China’s culture and history are ancient and the roots of their traditional celebrations are anchored in ancient myths and legends.  The most widely known Chinese story involved a beast and an old man. In Chinese, the beast’s name, Nian (pronounced nyen), sounds like the Chinese word for ‘year’.  It is a monstrous thing that sprang from the murk of the  last evening of the last lunar month (New Year’s eve), creating chaos and devouring cattle and people. Villagers began staying at home on that evening, hiding and vigilantly protecting their homes from Nian until one New Year’s eve, a spunky old man refused to run from the beast.  Instead, he prepared for the beast’s arrival by covering his home in red sheets of paper and hanging many red lanterns around it.  When the beast appeared, the old man laughingly emerged from his home, dressed head to toe in red, and lighting firecrackers at the beast’s feet to scare it away!  The beast, Nian, fled in terror and returned to the murk.  This began the Chinese New Year traditions of red colors and fireworks.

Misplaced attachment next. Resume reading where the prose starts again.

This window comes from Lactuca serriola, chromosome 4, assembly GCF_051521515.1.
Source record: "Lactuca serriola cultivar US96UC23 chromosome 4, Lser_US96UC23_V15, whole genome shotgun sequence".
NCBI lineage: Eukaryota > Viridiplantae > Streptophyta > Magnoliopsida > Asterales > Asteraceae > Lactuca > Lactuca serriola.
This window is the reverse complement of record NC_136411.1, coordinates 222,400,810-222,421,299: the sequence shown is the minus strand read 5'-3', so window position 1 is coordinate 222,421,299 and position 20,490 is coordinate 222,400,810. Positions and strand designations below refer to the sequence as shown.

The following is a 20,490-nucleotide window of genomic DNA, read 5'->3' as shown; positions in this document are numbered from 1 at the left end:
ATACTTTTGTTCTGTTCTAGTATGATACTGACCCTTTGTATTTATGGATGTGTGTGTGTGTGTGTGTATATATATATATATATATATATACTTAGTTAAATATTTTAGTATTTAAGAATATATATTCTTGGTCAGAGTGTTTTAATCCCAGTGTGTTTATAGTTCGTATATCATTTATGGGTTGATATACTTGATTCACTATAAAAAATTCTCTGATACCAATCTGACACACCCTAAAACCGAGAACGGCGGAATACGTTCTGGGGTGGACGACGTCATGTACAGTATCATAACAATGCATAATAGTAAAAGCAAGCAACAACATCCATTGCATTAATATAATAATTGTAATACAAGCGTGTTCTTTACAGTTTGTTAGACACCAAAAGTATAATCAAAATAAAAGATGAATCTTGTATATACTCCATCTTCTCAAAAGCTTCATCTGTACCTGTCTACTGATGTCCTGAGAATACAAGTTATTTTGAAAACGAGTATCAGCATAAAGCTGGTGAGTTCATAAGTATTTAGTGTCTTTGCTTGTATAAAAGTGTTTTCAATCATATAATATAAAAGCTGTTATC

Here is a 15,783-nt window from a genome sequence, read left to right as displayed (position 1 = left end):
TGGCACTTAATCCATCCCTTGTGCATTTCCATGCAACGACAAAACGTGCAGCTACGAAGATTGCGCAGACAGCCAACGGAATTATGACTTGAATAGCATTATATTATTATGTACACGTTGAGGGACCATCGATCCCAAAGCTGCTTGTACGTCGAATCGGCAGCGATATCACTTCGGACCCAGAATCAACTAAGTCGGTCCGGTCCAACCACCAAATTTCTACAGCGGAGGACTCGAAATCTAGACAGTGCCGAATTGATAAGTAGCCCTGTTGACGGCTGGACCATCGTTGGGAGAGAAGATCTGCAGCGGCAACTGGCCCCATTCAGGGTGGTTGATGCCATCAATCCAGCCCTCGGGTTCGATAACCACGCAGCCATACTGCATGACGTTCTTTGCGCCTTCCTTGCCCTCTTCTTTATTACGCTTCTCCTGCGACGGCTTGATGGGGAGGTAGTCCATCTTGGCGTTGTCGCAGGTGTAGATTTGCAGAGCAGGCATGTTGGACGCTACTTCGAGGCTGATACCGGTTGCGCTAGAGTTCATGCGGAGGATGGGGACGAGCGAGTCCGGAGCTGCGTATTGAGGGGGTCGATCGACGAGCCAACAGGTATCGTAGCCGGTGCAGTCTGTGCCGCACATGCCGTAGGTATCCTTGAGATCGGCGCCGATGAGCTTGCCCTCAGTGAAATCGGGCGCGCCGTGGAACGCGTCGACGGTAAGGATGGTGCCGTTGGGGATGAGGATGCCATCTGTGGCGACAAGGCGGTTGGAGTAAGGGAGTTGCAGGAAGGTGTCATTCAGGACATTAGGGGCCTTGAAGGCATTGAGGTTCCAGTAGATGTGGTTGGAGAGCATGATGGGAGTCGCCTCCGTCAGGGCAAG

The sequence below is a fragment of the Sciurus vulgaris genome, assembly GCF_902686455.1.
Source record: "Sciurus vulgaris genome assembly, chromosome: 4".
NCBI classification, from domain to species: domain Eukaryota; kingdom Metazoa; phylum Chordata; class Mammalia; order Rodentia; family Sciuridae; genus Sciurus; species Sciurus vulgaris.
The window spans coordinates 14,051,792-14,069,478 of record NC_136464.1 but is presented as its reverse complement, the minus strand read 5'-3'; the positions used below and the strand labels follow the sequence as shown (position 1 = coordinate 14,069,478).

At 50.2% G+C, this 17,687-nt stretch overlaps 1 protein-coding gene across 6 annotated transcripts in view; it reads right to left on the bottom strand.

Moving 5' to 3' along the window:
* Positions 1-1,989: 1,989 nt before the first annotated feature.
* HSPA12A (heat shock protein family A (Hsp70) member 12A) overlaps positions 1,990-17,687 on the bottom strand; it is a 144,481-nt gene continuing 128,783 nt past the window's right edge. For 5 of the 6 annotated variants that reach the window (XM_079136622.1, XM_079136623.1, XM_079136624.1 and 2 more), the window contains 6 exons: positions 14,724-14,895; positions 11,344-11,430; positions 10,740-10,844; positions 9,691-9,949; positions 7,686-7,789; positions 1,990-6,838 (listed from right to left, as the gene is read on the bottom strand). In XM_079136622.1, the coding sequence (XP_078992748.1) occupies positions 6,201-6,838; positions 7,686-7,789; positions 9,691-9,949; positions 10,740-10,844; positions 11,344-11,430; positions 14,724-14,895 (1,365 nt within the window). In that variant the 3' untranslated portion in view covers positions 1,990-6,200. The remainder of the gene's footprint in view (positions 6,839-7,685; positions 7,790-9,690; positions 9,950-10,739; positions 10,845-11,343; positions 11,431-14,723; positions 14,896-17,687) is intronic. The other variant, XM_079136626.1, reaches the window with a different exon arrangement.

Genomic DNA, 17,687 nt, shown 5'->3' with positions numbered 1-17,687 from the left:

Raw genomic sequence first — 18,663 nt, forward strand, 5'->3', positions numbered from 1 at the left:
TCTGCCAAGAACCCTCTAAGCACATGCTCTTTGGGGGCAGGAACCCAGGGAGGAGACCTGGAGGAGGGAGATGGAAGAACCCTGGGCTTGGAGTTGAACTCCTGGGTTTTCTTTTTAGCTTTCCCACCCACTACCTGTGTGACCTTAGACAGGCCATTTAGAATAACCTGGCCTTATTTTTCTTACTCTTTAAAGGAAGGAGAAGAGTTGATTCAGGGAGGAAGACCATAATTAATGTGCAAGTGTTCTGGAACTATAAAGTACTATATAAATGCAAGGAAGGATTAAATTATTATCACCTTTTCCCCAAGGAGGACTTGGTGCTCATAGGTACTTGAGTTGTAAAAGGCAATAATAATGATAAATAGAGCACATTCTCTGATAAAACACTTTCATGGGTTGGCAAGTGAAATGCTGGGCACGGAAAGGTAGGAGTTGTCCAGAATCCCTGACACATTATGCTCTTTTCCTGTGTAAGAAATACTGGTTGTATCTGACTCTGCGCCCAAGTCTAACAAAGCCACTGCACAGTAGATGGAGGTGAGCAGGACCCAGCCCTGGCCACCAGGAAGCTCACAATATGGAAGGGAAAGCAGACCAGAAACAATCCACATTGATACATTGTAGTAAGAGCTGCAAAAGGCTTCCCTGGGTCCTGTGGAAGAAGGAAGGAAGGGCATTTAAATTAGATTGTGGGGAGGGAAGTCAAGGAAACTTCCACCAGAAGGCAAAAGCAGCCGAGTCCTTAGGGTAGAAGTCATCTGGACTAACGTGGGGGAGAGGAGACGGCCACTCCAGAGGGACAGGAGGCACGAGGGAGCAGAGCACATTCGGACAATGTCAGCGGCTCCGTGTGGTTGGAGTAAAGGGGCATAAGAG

Today, many centuries later, the Chinese New Year, or Spring Festival as it is sometimes called, is a 15-day festival. It can be generally divided into three periods, the days preceding the festival, the festival days and the days after the Spring Festival Day. There are different customs related to each period:

Preceding Days

House Keeping and Shopping

Just as Westerners ‘ring out the old’, the Chinese prepare for the new year by cleaning out all the dust from the house, the grounds and the walls.  In Chinese, the word ‘dust’ sounds like the word for ‘old’, so this is a very symbolic way of clearing out the old and making way for the new.

Ringing in the new is accomplished by shopping for new clothes and other new things to replace the old.

Spring Festival Couplets

Couplets are typically pasted on doorways as a part of the festival’s celebration. This is a custom that goes back about 1,100 years to the Song Dynasty.  Originally, they were written on peach wood, but are now printed on red paper and are posted outside the door of the home.  A few common rules for Chinese couplets: